Loxit and Brexit

The First Secretary of State refused to indicate how fast – or in what way – the lockdown would be unwound. But he indicated that ministers were still working under the timescale outlined by Boris Johnson back in March when he promised to “turn the tide” in 12 weeks in the battle against Covid-19, which would give the government until mid-June to – as the real Prime Minister put it – “send it packing”.

– Loxit means loxit –

Mr Raab tacitly acknowledged that coronavirus was peaking, warning about the danger of an overly hasty relaxation of lockdown measures prompting a “second” peak and return to the ongoing restrictions. In a bid to reassure the British people that an exit from lockdown (which could succinctly be termed “loxit”) was only a matter of time, he insisted that there was “light at the end of the tunnel”.

All being well, the Government will be able next month to follow its European neighbours in unwinding the coronavirus lockdown. But as it seeks to turn the tide against Covid-19 by June, the Government will also have to decide the ebbs and flows of another process: the still ongoing post-Brexit negotiations.

– No Brextra time, yet? –

While coronavirus is sadly not going away anytime soon, as the prospect of a vaccine remains months away, questions over the UK’s post-Brexit future loom increasingly large.

It’s worth remembering that by July, both sides have to decide if they want to eke out any more time in the transition period – which is set to end this December. The UK has long argued it will not delay this, but the raging pandemic has proven to be such a drain on negotiating efforts and official resources allocated to preparing for life post-Brexit that questions of delay have only grown.

The idea of delay has received its heftiest support yet as the head of the International Monetary Fund (IMF) Kristalina Georgieva waded in. The former EU commissioner warned against making the European economic climate “any tougher” by causing “unprecedented uncertainty”.

This provoked a stiff response from Downing Street, which intriguingly chose to slap down the idea in its bluntest terms yet by telling reporters that the UK would not be asking for an extension and “we will say no” if the EU requests it in turn, effectively ruling out both the ways an extension would have to be put on the table. What’s more, Number 10 turned around the arguments that Covid-19 made an extension more necessary by arguing the pandemic in fact made the case for maintaining “legislative and economic flexibility” by eschewing delay.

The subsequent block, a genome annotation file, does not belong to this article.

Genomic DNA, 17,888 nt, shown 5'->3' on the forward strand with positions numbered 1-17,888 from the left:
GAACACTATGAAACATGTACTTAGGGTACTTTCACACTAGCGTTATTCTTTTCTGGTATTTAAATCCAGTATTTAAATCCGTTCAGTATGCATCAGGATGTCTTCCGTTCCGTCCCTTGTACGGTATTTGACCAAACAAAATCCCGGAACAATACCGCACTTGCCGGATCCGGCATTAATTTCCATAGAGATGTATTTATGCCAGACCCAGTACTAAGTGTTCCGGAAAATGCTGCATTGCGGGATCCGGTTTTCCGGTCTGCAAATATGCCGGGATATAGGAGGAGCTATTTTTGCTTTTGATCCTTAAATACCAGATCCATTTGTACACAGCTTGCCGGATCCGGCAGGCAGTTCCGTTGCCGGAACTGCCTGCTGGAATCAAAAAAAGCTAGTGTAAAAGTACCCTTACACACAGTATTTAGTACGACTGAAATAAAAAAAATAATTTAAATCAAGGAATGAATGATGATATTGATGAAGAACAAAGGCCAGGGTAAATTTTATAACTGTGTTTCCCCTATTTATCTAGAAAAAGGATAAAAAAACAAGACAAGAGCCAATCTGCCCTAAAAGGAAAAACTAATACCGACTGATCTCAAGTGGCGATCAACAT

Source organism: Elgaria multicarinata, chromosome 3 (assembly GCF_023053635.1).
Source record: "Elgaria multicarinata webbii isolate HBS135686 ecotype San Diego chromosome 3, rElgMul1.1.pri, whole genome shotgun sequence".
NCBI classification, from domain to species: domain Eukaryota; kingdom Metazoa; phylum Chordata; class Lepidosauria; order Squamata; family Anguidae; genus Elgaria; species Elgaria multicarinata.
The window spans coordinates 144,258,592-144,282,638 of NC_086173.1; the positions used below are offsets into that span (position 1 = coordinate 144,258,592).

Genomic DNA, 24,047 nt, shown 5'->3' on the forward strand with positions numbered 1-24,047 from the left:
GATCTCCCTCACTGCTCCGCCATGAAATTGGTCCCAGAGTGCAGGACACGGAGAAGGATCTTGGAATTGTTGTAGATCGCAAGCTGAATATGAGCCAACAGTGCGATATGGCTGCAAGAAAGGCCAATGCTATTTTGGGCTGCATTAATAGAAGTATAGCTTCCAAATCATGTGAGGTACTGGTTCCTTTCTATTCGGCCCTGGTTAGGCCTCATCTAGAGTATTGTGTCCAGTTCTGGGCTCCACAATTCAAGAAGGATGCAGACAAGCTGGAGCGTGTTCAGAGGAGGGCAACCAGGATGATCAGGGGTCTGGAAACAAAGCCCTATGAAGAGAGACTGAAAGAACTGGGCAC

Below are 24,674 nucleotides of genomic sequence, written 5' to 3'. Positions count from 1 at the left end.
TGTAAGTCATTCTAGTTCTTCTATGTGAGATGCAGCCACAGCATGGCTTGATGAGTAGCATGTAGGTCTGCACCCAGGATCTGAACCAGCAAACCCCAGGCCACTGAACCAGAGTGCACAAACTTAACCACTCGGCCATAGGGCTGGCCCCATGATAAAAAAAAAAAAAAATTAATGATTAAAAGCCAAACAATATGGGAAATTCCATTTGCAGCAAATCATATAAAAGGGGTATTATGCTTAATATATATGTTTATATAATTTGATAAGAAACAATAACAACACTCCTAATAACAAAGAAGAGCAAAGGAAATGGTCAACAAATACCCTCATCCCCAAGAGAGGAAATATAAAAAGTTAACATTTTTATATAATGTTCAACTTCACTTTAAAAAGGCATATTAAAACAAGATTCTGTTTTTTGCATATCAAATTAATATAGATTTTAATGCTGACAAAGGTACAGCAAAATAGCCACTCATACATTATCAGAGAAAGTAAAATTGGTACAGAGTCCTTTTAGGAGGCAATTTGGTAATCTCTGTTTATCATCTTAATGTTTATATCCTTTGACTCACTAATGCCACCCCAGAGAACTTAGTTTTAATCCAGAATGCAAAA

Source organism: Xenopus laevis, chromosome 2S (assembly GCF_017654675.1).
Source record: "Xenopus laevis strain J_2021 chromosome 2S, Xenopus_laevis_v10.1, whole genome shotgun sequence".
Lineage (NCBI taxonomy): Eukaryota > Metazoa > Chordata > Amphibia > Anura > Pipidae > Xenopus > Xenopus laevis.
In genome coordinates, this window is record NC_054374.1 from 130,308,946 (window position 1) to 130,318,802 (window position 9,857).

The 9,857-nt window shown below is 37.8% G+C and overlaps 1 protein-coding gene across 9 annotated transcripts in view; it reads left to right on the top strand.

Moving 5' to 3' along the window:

David Frost, the UK’s chief Brexit negotiator, echoed this line on Twitter, offering his own explanation for why delay would be so undesirable: “Extending would simply prolong negotiations, create even more uncertainty, leave us liable to pay more to the EU in future, and keep us bound by evolving EU laws at a time when we need to control our own affairs. In short, it is not in the UK’s interest to extend.”

Notably, global worthies such as the IMF head are not the only ones arguing that coronavirus means there should be a delay to Brexit being fully delivered. Some Brexiteers have also begrudgingly advocated it.

Remember that mere days ago, Nick de Bois, Mr Raab’s former chief of staff, said it would be “illogical” and “incomprehensible” to stick with the current plan. Tom Harwood acknowledged that “many” of his fellow Leavers would not see a short extension as long as six months “as the end of the world” and Isabel Oakeshott declared it “inevitable” that the transition would slip past December – “and as a Brexiteer, I am cool with this”.

Government officials seem to be singing similar tunes, as the The Sun picked up on talk in the corridors of power that officials had already admitted defeat in the battle to maintain the deadline as they argued that there was “no way” they would commit to a “long” delay.

So what is going on? Brexiteers will not have lost faith in the Government’s ability to see the UK out of the EU promptly, as many eagerly shared news of Downing Street’s steadfast refusal yesterday. Indeed, the Government could well power through the Covid-induced drain on Whitehall resources and seek to make the most of the limited time to see how much of a deal it can squeeze out of the EU. That would certainly confound most pundits, who have concluded that Downing Street’s recent bravado will be the latest stage in the Number 10 choreography until it bows to pandemic-induced pressure to delay.

If so, while Brexiteers might have been up in arms about any delay before January 31, given the extreme circumstances – and Brexit itself already underway – they would be inherently sympathetic.



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